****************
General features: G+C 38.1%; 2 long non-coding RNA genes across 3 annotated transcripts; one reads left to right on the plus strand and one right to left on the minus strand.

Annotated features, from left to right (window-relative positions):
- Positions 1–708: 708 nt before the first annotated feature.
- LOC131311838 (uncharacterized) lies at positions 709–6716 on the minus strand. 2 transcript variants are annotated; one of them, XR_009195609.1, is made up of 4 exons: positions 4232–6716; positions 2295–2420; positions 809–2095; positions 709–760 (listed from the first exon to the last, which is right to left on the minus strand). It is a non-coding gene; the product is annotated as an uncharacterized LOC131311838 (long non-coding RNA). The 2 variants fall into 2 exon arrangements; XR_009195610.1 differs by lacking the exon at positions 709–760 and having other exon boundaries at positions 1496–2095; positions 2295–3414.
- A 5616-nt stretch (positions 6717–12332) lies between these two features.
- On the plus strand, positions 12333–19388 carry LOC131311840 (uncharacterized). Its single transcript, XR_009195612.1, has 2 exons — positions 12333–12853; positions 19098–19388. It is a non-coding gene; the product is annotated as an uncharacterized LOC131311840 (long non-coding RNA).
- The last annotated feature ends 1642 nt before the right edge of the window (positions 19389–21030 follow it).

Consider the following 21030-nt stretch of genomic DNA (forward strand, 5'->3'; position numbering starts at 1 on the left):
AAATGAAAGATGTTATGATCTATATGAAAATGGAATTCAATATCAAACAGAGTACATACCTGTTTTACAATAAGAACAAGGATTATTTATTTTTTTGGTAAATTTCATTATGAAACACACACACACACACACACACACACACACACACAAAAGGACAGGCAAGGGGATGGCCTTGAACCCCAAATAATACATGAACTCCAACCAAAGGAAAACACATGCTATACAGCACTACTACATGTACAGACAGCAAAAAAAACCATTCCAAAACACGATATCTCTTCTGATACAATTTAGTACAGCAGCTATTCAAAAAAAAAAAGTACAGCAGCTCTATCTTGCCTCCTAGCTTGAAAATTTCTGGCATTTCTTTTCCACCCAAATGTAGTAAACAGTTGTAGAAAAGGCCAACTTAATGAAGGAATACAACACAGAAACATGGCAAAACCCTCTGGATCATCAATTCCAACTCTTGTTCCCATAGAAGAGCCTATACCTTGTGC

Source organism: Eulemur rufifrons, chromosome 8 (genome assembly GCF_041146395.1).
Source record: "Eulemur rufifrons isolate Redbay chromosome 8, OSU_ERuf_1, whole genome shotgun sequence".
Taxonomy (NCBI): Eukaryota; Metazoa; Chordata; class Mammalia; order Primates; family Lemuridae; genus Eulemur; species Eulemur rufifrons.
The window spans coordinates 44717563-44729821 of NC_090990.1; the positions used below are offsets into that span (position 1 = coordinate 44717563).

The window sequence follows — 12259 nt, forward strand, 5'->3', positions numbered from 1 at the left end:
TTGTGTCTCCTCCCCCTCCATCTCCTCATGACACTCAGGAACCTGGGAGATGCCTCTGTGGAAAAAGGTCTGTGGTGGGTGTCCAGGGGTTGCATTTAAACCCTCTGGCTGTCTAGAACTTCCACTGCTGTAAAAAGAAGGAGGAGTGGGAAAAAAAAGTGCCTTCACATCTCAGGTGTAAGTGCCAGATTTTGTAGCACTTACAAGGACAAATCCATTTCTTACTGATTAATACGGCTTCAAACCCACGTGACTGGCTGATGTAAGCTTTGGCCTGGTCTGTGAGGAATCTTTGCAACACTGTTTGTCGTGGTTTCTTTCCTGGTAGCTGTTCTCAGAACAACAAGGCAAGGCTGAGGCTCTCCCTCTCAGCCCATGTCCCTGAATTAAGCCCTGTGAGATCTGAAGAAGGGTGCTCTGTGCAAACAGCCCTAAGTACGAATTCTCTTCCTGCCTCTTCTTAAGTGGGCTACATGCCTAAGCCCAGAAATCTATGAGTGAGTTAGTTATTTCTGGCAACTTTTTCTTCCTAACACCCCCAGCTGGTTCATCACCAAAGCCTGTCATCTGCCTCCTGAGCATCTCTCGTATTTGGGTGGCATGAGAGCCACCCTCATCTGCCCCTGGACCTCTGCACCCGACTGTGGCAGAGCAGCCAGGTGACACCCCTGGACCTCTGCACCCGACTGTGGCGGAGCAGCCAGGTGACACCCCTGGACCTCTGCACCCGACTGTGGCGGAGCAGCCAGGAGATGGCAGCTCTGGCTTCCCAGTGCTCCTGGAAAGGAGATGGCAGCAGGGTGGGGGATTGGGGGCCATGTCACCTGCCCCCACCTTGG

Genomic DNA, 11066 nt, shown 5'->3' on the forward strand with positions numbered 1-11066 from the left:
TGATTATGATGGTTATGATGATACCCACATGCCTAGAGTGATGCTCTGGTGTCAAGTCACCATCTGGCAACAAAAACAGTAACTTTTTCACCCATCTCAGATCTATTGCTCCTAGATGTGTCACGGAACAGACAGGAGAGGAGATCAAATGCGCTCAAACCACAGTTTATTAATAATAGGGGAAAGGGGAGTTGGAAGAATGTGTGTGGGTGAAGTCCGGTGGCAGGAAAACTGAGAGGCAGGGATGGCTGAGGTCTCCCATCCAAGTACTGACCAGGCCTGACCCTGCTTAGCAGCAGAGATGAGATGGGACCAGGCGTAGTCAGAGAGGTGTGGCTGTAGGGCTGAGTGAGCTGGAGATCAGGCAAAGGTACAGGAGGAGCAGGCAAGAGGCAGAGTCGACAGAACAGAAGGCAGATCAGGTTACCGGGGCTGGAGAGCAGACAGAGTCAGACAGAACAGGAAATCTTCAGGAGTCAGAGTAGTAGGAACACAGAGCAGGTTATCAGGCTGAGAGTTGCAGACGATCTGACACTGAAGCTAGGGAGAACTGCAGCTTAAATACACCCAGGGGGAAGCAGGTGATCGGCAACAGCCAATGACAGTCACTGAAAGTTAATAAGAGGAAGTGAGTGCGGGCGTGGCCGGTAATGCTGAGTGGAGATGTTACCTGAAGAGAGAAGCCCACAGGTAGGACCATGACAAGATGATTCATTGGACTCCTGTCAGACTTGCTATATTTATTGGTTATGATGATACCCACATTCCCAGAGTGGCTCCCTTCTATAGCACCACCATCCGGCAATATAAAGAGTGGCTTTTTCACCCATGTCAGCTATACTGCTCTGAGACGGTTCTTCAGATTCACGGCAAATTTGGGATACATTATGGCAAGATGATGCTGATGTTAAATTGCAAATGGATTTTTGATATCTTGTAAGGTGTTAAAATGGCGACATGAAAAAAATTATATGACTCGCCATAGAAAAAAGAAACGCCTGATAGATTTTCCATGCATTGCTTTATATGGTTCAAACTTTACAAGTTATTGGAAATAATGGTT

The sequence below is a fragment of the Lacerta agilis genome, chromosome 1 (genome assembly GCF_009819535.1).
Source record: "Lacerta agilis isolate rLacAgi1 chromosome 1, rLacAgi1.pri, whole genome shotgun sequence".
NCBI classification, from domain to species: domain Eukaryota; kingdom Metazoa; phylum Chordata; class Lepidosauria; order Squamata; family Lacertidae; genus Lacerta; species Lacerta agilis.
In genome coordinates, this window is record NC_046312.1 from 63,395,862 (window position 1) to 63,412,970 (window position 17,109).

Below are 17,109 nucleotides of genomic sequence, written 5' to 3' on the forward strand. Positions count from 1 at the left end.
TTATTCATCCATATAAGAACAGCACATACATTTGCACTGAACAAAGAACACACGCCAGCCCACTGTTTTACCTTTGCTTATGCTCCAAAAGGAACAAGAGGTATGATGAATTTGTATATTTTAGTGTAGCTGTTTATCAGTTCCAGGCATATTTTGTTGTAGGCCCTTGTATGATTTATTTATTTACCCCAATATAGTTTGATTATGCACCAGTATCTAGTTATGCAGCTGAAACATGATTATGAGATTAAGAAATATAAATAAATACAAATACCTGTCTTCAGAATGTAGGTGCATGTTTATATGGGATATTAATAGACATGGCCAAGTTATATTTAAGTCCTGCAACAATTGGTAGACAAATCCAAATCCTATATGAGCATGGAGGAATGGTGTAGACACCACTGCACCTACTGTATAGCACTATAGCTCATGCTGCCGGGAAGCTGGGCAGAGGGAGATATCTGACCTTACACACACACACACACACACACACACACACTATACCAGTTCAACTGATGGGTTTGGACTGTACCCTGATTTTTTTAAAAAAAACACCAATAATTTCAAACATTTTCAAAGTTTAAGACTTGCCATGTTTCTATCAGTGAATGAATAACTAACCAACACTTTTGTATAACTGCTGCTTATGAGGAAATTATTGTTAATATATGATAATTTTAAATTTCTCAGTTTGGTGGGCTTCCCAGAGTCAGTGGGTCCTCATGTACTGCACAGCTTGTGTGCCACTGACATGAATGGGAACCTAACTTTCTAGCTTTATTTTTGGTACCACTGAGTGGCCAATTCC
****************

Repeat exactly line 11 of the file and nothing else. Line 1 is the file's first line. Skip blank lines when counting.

Source record: "Eulemur rufifrons isolate Redbay chromosome 8, OSU_ERuf_1, whole genome shotgun sequence".